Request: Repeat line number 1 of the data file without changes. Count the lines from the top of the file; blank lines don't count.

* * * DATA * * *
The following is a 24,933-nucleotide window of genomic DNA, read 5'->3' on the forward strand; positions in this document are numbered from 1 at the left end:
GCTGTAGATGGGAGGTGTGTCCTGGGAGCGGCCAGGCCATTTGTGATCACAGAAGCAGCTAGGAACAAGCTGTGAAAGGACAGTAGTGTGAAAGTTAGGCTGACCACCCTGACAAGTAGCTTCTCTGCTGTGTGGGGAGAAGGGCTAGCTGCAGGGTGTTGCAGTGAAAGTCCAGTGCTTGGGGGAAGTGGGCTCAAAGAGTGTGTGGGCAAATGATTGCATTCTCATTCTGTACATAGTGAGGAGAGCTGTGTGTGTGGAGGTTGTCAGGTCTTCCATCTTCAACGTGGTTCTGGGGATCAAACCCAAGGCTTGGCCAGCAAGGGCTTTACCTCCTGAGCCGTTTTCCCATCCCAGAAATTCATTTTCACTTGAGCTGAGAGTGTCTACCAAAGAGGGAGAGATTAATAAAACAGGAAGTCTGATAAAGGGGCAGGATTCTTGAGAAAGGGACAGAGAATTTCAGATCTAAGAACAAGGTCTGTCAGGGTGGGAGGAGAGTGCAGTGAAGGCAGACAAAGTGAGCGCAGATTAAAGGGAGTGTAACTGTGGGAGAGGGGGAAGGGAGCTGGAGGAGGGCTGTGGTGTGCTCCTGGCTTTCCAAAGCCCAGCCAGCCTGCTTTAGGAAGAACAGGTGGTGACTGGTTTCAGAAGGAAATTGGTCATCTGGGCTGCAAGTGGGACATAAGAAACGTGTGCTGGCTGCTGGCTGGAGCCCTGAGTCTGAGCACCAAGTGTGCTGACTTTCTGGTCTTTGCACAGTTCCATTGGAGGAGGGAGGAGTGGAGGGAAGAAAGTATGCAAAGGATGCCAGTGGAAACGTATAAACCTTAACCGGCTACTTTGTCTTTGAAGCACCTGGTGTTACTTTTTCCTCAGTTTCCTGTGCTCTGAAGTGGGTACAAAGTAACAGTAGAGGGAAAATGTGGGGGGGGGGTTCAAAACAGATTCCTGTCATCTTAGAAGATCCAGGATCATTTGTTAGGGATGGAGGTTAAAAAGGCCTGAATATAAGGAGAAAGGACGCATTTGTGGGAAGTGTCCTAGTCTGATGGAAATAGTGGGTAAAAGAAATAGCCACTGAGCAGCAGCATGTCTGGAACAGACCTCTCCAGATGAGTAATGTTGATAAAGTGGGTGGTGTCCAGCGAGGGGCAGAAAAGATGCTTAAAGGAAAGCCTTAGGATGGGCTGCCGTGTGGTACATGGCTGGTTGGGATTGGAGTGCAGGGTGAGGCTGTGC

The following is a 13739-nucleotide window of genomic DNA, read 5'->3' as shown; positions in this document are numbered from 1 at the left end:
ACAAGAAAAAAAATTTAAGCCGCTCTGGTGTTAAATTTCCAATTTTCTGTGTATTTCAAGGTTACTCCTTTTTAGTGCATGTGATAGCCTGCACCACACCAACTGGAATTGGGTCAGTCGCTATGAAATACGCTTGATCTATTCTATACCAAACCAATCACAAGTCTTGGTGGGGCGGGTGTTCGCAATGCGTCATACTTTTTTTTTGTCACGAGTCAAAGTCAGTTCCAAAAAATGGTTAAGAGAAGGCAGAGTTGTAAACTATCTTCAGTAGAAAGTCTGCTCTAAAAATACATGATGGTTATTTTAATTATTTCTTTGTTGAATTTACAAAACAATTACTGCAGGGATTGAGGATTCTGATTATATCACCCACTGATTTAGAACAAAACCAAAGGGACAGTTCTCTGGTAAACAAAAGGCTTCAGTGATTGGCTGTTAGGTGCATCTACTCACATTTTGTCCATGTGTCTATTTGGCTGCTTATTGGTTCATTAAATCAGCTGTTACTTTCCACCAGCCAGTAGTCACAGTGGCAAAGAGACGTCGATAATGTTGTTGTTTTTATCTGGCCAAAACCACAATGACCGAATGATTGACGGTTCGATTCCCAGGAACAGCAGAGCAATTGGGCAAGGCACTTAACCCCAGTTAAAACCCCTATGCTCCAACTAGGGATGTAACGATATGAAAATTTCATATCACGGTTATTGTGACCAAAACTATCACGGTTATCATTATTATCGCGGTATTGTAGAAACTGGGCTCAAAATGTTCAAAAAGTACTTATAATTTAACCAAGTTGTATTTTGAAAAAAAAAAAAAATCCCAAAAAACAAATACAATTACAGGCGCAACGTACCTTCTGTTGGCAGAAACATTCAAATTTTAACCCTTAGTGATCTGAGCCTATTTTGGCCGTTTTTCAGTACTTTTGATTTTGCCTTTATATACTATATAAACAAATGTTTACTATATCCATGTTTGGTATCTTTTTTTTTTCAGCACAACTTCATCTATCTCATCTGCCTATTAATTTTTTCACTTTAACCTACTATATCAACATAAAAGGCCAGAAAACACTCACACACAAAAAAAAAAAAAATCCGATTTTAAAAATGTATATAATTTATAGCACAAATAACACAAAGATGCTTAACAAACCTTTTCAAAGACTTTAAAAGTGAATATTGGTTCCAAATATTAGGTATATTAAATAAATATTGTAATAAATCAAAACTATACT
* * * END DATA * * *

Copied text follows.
The following is a 24,933-nucleotide window of genomic DNA, read 5'->3' on the forward strand; positions in this document are numbered from 1 at the left end: